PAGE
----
1892-1901 (As Emerson College 1903-06)
The Northeast Texas Digital Collection contains Jackson Massey's 1928 dissertation entitled “History of College Education in Hunt County.” This has a chapter on Henry College and another on Emerson College, the continuation of Henry.
Henry College, named for its founders Henry T. Bridges and Henry Eastman, was an outgrowth of Campbell High School. Bridges, who served as the president of the college, put up $15,000 of his own money for the construction of the original building. According to Massey, the aim of Henry College was to “provide a first class college education for poor boys and girls in Hunt and the nearby counties.” By 1897 enrollment had reached 220 but continued low. Massey notes that Henry did not have a preparatory program—though it had a small sub-Freshman program.
In addition to the Bachelor of Arts program, Henry College had programs in music, elocution, bookkeeping and stenography. Graduation classes in all programs averaged around four students—29 in seven years through 1900.
Massey noted that the life of the school centered on the literary societies—of which there were five: Europa focused on American literature; Augustan focused on science; Sidney Lanier focused on Bible; Clionian (for young women) focused on great writers; Alpha focused on individual development of members.
Massey states that Bridges was a “stern ruler” in dealing with students. Students were not allowed to “loiter in the street,” to miss classes, to drink intoxicating beverages, or to communicate with the opposite sex except at “the pleasure of the faculty.” Students reported that Bridges “used his fist and foot frequently” to maintain discipline.
The faculty of Henry College was considered to be the best among private colleges in Texas. Massey says that six of the 11 faculty members had college degrees.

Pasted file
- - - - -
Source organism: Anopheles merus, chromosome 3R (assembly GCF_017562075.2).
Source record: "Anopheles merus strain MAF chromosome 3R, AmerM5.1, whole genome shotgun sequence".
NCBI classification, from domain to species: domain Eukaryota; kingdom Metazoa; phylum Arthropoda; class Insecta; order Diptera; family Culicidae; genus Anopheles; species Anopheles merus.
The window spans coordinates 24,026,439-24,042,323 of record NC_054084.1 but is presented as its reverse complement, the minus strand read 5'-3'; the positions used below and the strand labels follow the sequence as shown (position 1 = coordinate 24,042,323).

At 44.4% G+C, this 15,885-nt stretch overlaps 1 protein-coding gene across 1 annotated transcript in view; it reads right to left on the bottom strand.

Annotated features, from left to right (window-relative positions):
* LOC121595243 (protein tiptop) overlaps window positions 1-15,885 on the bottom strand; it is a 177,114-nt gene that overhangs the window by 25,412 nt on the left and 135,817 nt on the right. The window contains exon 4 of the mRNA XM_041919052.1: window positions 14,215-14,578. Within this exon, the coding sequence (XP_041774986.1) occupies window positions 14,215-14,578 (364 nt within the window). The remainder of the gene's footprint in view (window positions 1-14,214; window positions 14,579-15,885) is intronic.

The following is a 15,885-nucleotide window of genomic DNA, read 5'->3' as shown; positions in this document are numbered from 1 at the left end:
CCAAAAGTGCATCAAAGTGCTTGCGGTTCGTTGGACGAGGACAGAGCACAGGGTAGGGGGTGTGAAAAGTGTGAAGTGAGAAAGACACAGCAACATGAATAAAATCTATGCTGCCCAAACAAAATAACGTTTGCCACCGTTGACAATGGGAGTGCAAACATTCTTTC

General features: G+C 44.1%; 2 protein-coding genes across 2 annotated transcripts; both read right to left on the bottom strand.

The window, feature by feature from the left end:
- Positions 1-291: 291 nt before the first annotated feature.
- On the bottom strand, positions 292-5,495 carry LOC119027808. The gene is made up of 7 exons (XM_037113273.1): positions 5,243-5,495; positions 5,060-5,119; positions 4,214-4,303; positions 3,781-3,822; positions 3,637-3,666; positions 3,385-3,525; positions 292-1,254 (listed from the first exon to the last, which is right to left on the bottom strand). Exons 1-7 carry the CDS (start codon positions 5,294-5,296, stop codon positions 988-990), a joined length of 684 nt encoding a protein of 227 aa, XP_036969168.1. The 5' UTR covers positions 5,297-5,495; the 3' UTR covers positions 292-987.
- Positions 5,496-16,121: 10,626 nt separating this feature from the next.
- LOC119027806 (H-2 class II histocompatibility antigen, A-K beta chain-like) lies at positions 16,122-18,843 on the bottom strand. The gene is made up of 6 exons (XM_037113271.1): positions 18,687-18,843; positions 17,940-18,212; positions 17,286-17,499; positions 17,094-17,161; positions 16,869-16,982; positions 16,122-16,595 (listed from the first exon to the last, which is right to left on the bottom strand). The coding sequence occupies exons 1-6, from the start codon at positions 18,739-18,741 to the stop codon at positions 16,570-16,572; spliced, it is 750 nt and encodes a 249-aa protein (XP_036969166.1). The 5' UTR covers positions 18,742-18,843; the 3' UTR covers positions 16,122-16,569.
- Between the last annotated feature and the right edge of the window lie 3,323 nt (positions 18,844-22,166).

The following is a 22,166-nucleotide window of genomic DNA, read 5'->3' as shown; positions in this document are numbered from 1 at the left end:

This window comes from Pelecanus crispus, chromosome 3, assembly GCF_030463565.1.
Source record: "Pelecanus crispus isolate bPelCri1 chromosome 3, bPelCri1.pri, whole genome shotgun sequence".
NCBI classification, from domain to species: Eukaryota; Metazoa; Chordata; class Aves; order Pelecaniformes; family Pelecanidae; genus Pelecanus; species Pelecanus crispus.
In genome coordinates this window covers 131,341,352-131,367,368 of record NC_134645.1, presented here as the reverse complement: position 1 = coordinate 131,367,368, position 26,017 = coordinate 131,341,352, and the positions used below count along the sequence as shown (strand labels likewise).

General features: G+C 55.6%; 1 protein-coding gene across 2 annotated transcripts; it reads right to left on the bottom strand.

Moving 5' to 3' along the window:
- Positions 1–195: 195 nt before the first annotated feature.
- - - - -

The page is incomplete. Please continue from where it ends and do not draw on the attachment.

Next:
A Handbook of Texas, reported that in 1896 a rivalry developed between Bridges and William L. Mayo, head of East Texas Normal College in Commerce. “Mayo objected to Henry College's advertising in East Texas Normal's newspaper and enticing students from Commerce. His public condemnation angered Bridges, who rode to Mayo's home and demanded that his competitor sign a public statement of apology. Mayo refused, whereupon Bridges fired two shots at him. Both shots missed. Bridges then threw his gun to the ground, jumped from his carriage, and began to horsewhip Mayo. Both men were arrested and released on bond.”
Following a 1897 fire, enrollment fell off, and funds dried up. The college closed in 1901. Two years later it reopened as Emerson College.
Bricks and Mortar
The original Henry College building burned in 1897. However, it was quickly replaced by a new building on a six-acre lot on the south side of town, near the burn site.
The new building was three stories. The ground floor contained nine large rooms. The second floor contained eight rooms. The top floor contained one room, which served as a chapel and auditorium.
A historical marker seems to be all that remains of the college.
Massey notes that Henry College students participated in football, baseball, tennis and track—in addition to leap frog.
The first mention of football involved a cancelled game with Austin College because of a dispute over players. One of the professors at Austin was a regular lineman on the team; Henry insisted that all players be students. Some of the results from 1898 and 1899 suggest that opponents were generally independent teams—Eastmans of Sulphur Springs, Denison, and the Dallas Heavyweights. Henry also seems to have had a Lightweight team with players weighing no more than 125 pounds.
College football Data Warehouse shows a game against Texas A&M in 1900—a 44-0 loss for Henry.